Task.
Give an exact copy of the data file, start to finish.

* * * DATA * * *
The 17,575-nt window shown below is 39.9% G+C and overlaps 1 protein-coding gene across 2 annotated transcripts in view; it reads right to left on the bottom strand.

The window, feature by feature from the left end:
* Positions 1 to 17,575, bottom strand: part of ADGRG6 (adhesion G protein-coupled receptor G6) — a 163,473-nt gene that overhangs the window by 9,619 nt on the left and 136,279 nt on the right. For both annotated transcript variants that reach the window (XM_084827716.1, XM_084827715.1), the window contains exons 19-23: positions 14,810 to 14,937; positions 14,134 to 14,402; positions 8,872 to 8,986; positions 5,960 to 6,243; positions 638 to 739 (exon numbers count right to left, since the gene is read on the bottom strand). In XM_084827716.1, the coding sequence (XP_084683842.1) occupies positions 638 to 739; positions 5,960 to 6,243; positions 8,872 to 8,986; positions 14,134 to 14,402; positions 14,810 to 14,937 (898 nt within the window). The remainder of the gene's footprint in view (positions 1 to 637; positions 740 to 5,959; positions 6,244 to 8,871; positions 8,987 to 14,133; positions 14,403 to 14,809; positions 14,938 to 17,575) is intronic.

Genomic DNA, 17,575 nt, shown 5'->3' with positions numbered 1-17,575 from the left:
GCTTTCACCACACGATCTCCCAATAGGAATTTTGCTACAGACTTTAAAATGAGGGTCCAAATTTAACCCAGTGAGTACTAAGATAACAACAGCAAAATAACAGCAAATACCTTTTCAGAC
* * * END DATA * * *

The 17,575-nt window shown below is 39.9% G+C and overlaps 1 protein-coding gene across 2 annotated transcripts in view; it reads right to left on the bottom strand.

The window, feature by feature from the left end:
* Positions 1 to 17,575, bottom strand: part of ADGRG6 (adhesion G protein-coupled receptor G6) — a 163,473-nt gene that overhangs the window by 9,619 nt on the left and 136,279 nt on the right. For both annotated transcript variants that reach the window (XM_084827716.1, XM_084827715.1), the window contains exons 19-23: positions 14,810 to 14,937; positions 14,134 to 14,402; positions 8,872 to 8,986; positions 5,960 to 6,243; positions 638 to 739 (exon numbers count right to left, since the gene is read on the bottom strand). In XM_084827716.1, the coding sequence (XP_084683842.1) occupies positions 638 to 739; positions 5,960 to 6,243; positions 8,872 to 8,986; positions 14,134 to 14,402; positions 14,810 to 14,937 (898 nt within the window). The remainder of the gene's footprint in view (positions 1 to 637; positions 740 to 5,959; positions 6,244 to 8,871; positions 8,987 to 14,133; positions 14,403 to 14,809; positions 14,938 to 17,575) is intronic.

Genomic DNA, 17,575 nt, shown 5'->3' with positions numbered 1-17,575 from the left:
GCTTTCACCACACGATCTCCCAATAGGAATTTTGCTACAGACTTTAAAATGAGGGTCCAAATTTAACCCAGTGAGTACTAAGATAACAACAGCAAAATAACAGCAAATACCTTTTCAGAC